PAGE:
Most new applications and bioinformatic tools are posted with supporting readme documentation that contains useful tips on how to navigate within and use a given tool. However, such documentation is often unread, and usually does not contain practical information on how the tool may be applied in research. Brief tutorials or case examples offer a mechanism to enhance the uptake of new computational tools by showing potential users how to perform simple to advanced analyses with the tool or how to use a tool for a given research problem. Good examples of applications with tutorials include many of the tools available through the National Center for Biotechnology Information (NCBI; http://www.ncbi.nlm.nih.gov/guide/training-tutorials/), the UCSC Genome Browser (http://genome.ucsc.edu/training.html) and Ensembl (http://uswest.ensembl.org/info/website/tutorials/index.html) to name a few.
With the increasing number and diversity of research fields needing specific computational applications to address their research problem, there are an increasing number of researchers realizing the need for some level of bioinformatic skills training. Conferences offer an ideal venue for hosting a discipline-specific bioinformatics training program, since a large number of researchers from a particular scientific field are already gathered. The International Society for Computational Biology (ISCB) Education Outreach Task Force has recognized this opportunity to empower potential users in applications relevant to their research and has initiated traveling road shows to accompany field-specific conferences with the aim to offer three to five workshops per year. Similarly other larger institutions offer traveling road shows for any of their applications [e.g. NCBI, European Bioinformatics Institute (EBI), etc.], although these are typically on a cost recovery basis.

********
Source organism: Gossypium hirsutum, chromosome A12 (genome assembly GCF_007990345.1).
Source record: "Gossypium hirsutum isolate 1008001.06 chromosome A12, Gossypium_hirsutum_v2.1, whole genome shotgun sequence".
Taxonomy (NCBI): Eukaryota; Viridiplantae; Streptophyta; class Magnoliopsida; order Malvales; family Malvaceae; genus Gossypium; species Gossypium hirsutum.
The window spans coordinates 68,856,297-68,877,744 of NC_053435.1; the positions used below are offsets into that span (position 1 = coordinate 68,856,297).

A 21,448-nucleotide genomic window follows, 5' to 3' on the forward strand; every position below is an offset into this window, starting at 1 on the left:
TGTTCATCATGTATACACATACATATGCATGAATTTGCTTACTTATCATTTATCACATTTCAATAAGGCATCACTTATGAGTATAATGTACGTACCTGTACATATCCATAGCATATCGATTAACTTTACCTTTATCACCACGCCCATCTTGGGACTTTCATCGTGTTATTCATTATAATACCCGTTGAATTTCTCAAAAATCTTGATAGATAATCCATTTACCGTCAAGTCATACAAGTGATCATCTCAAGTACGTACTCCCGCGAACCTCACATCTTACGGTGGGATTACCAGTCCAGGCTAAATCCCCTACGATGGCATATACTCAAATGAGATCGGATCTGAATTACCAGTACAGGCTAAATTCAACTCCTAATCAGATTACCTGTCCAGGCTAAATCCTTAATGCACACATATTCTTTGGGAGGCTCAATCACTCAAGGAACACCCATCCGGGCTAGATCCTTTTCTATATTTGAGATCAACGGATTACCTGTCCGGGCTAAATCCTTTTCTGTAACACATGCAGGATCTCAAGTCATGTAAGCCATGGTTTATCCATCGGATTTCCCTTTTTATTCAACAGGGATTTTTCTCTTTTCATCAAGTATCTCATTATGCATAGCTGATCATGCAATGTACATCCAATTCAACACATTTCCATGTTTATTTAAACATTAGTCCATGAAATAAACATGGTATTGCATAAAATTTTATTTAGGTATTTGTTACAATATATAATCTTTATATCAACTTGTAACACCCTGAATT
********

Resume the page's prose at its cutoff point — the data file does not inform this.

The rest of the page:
Online lists or repositories of available educational training materials similarly enable users and potential new users to access and acquire computational skills in a particular application or computational work flow at their own pace and to suit their own research needs. Such lists are an invaluable source of information, and are often the starting point for many researchers. The Bioinformatics Links Directory (http://bioinformatics.ca/links_directory/) maintains an Education category and lists numerous education-related resources including ‘Courses, Programs and Workshops’ and ‘Tutorials and Directed Learning’ resources. Several of the links located in this directory redirect the user to open access, full content bioinformatics training workshops (e.g. Canadian Bioinformatics Workshops, http://bioinformatics.ca) and self-directed tutorials (e.g. OpenHelix, (http://www.openhelix.com).
Effort must be made to continually improve education and training in bioinformatics, to keep pace with the rapid development of novel computational applications and the research communities’ needs. The Bioinformatics Links Directory welcomes new entries both to its ‘Education’ section and other informatic resource sections. Suggestions for new links or updates and corrections to existing links may be submitted through email directly to firstname.lastname@example.org.
Ontario Institute for Cancer Research through funding provided by the Government of Ontario. Funding for open access charge: The Open Access publication charge for this paper has been waived by the Oxford University Press, in recognition of the work on behalf of the Journal.
Conflict of interest statement. None declared.
The authors wish to acknowledge the efforts of Nucleic Acids Research and the researchers and developers worldwide who invest considerable effort into ensuring that their research is freely accessible to all. The Bioinformatics Links Directory is a community resource built on this commitment to the spirit of open access. In particular, the authors would like to acknowledge all of the contributors to the Bioinformatics Links Directory for their valuable input and suggestions for improvements to the directory; these individuals are listed on the Acknowledgements page at http://bioinformatics.ca/links_directory/acknowledgements/.